U.S. judge sets new trial in Clemens perjury case

WASHINGTON Sat Sep 3, 2011 3:21am IST

Former Major League Baseball pitcher Roger Clemens arrives for a motion hearing, held to consider whether Clemens should be retried after his perjury case was declared a mistrial in July, at Federal Court in Washington September 2, 2011.  REUTERS/Molly Riley

Former Major League Baseball pitcher Roger Clemens arrives for a motion hearing, held to consider whether Clemens should be retried after his perjury case was declared a mistrial in July, at Federal Court in Washington September 2, 2011.

Credit: Reuters/Molly Riley

WASHINGTON (Reuters) - A U.S. judge on Friday ordered a new trial for baseball star Roger Clemens, refusing to throw out charges that he lied about steroids use despite a mistrial after prosecutors used evidence that had been barred.

Judge Reggie Walton agreed to start a second trial on April 17, 2012, over whether the former pitcher lied when he told Congress and investigators in 2008 that he had never taken steroids and human growth hormones.

After a lengthy and costly investigation, Clemens was indicted for perjury, making false statements and obstruction. His attorneys sought to have the case dismissed over the misconduct while prosecutors insisted it was an accident.

Walton declared a mistrial in the opening days of the case in July because prosecutors showed jurors a video clip that included references to the wife of Clemens' teammate Andy Pettitte, who claimed the pitching ace admitted taking drugs and told her.

The problem was that the judge had barred references to the wife because she was repeating what her husband had said, and told the prosecutors he would allow such evidence only if Clemens' lawyers somehow mentioned her during their defence.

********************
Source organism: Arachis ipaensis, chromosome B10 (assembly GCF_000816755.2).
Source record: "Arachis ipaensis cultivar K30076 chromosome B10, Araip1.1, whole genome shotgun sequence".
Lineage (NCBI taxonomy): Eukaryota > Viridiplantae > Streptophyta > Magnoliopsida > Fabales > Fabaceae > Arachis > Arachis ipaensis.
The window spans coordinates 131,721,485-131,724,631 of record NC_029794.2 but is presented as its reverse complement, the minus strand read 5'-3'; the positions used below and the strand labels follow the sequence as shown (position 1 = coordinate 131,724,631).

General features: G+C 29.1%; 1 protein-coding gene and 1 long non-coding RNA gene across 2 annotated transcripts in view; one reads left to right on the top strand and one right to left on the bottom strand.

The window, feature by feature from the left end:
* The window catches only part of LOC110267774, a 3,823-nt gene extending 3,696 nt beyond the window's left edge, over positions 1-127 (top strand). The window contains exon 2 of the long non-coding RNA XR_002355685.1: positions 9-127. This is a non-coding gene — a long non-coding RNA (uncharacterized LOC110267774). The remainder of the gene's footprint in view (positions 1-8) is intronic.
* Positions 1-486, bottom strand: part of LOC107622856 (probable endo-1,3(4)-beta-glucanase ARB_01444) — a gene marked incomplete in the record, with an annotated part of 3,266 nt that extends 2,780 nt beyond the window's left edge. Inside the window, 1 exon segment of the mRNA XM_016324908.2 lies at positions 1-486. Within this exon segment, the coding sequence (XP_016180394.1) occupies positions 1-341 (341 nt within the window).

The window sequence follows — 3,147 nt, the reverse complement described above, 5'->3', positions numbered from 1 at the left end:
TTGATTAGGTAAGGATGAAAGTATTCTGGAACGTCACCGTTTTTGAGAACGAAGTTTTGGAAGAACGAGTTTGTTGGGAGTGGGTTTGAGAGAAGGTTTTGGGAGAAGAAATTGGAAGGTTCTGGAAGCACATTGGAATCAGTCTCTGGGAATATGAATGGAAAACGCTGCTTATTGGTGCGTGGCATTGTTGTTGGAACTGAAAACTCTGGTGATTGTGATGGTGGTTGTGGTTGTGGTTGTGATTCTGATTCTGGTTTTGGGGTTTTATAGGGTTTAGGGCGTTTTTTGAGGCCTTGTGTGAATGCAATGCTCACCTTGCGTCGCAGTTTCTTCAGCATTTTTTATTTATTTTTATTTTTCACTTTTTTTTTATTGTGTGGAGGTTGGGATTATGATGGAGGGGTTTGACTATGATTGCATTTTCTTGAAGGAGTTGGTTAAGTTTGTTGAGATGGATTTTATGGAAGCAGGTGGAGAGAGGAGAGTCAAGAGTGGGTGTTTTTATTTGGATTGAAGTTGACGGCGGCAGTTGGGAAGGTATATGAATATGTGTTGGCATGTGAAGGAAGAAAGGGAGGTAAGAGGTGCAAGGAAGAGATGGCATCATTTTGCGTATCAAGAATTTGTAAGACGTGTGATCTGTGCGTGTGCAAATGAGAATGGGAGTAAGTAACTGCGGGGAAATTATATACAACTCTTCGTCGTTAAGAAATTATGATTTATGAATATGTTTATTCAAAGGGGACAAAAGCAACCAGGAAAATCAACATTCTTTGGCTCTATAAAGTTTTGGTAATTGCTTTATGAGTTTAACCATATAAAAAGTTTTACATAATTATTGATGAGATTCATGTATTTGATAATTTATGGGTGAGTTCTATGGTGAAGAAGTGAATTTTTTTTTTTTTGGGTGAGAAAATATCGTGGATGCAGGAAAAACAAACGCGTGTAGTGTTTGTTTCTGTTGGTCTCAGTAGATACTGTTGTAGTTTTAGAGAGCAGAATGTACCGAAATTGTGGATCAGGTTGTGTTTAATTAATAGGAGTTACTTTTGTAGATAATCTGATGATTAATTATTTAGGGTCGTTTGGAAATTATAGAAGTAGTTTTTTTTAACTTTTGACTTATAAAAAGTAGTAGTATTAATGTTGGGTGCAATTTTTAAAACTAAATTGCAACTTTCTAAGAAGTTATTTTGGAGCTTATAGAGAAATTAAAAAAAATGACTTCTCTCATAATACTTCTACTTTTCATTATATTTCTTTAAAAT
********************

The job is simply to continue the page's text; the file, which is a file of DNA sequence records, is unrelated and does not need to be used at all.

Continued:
The allegations that Clemens -- at one-time considered a shoe-in for the Baseball Hall of Fame -- used performance-enhancing drugs has tarnished his record, which included 24 years playing for four teams and winning the Cy Young Award for best pitcher seven times. He has denied ever using the drugs or lying about it.

As Walton weighed whether to allow another trial, he pointed out that the prosecutors were highly experienced and should have gone back through the evidence they planned to use to scrub it for any references to Pettitte's wife.

Walton said he "hated to believe" that the incident was intentional, but "it's hard for me to reach any other conclusion."

"It does seem clear to me, for whatever reason, there was a disregard of the rulings that I made," Walton said angrily. He later backed off those assertions after an impassioned plea by the lead prosecutor Steven Durham.

He rejected a request by Clemens' lawyers to bar prosecutors from getting a second chance because it would violate their client's constitutional rights against being tried twice on the same charges, known as double jeopardy.

"The current state of the law will not justify me concluding" that the double jeopardy clause would bar reprosecution, Walton said.

APPEAL -- AND DELAY -- POSSIBLE

The Clemens legal team could appeal his ruling, a move that could delay the new trial.

Walton's ruling came after an emotional plea by the prosecutor who made the error, Steven Durham. He insisted it was an unintentional mistake that was not meant to provoke a mistrial and that he took full responsibility for it.

"My reputation, my commitment to the honour to the job we do is far too important for me to engage in some tactic. Far too important," a chastened Durham said. "We made a mistake, I made the mistake. It's on me."

Clemens' attorneys had urged Walton to reject the request for a second trial, arguing that the prosecutors may have felt the case was not going well and wanted a mistrial declared so they could try again. They also argued that the prosecutors did not like the jury.

"There is no doubt, no doubt that this was a calculated effort to make an end-run around this court's ruling," said Clemens' lawyer Michael Attanasio. "This case should end, enough money has been wasted, the government doesn't deserve a second bite at the apple."

In the end, Walton rejected those arguments.

(Editing by Xavier Briand and Mohammad Zargham)

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